A wandering elephant has been the brand mascot for UK-based Williamson Tea since the company began tea farming in Assam, India, in 1869. India, then still part of the British Empire, used trained elephants as farm animals, much like the West used horses and mules. Until the advent of farming machinery, Williamson too relied on elephants. When the family-owned business moved its tea farming operation from India to Kenya, it kept its elephant logo, but changed its profile from an Asian elephant to an African elephant, which has bigger ears and a concave humped back.
To this day, the wandering elephant remains an important emblem in Williamson’s brand identity program, reminding consumers of the tea grower’s exotic history. Springetts Brand Design in London built on this tradition by featuring ornately decorated elephants on luxury-edition “tin” caddies. Each tin is color-coded to reflect the type of tea inside. More than just an eye-catching marketing ploy, the elephant tin containers are highly collectible, and are themselves charming works of art.
You don’t have to live in San Francisco to be awestruck by the cityscape built by artist Scott Weaver entirely out of toothpicks. It took him 35 years and more than 100,000 toothpicks, and he says he intends to keep on refining and adding on to his creation. Replicas of every San Francisco landmark, monument and scenic attraction, including Alcatraz Island, the Golden Gate and Bay Bridges, Palace of Fine Arts, the psychedelic Haight-Ashbury district, and even the baseball park with its iconic wire baseball mitt, are rendered in intricate detail. As if that isn’t mind-blowing enough, Weaver one-upped Rube Goldberg by using ping pong balls to turn his sculpture into a kinetic experience. On his website, Weaver explains that he used different brands of toothpicks depending on what he was building. “I also have many friends and family members that collect toothpicks in their travels for me. For example, some of the trees in Golden Gate Park are made from toothpicks from Kenya, Morocco, Spain, West Germany and Italy.” Somehow after seeing this, hearing about Lego sculptures seems like unsophisticated child’s play. Weaver is a staff artist with The Tinkering Studio at San Francisco’s renowned Exploratorium, the museum of science, art and human perception.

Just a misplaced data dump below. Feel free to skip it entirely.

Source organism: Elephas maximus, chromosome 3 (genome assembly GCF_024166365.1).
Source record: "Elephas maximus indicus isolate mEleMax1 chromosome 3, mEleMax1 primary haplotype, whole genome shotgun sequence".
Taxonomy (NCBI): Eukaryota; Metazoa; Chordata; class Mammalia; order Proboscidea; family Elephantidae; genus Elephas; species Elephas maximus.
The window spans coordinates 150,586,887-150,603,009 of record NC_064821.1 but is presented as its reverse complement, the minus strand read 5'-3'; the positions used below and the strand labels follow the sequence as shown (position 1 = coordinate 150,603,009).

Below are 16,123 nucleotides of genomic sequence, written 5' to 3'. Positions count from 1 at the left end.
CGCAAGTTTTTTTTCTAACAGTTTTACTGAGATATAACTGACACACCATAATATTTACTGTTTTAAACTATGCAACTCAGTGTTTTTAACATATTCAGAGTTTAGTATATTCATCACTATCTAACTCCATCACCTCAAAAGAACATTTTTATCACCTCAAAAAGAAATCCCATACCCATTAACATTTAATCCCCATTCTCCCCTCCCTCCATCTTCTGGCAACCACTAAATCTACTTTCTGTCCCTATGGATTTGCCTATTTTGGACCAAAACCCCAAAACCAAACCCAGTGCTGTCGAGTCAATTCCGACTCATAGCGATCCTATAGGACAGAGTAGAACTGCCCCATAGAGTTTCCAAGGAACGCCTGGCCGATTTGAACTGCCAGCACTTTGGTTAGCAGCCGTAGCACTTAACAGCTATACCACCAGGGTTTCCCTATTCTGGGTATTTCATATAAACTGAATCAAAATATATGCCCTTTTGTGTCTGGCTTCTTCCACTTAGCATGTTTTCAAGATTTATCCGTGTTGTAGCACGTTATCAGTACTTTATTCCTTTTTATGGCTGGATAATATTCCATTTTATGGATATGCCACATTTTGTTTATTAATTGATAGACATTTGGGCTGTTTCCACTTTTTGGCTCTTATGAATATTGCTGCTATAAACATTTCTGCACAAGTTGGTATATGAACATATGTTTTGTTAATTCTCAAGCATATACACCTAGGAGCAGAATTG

Editor’s Note:Martin Miruka is the founder, CEO and lead strategist of ATOM, the first indigenous brand strategy design firm in Kenya. Based in Nairobi, Miruka is also chairman of the Diversity Africa Foundation and KenyaOne, a nonprofit organization founded by ATOM to champion issues of diversity and the creation of a value-based national brand for Kenya. He is the author of The Passion of the Brand, a handbook distributed free to business leaders by ATOM to increase awareness and action around the fundamental role of brand strategy in building African businesses into global African brands. This interview continues our Foreign Correspondent series on the state of design in nations around the world.
How long has the design profession existed in Kenya?
Design has been around since 1967. It started with the creation of Kenyatta University, which was hived off the University of Nairobi (UON) to become a constituent college for training teachers. At that point, Design and Fine Art were created as Bachelor of Arts courses. Fine Art went to Kenyatta and Design remained at UON.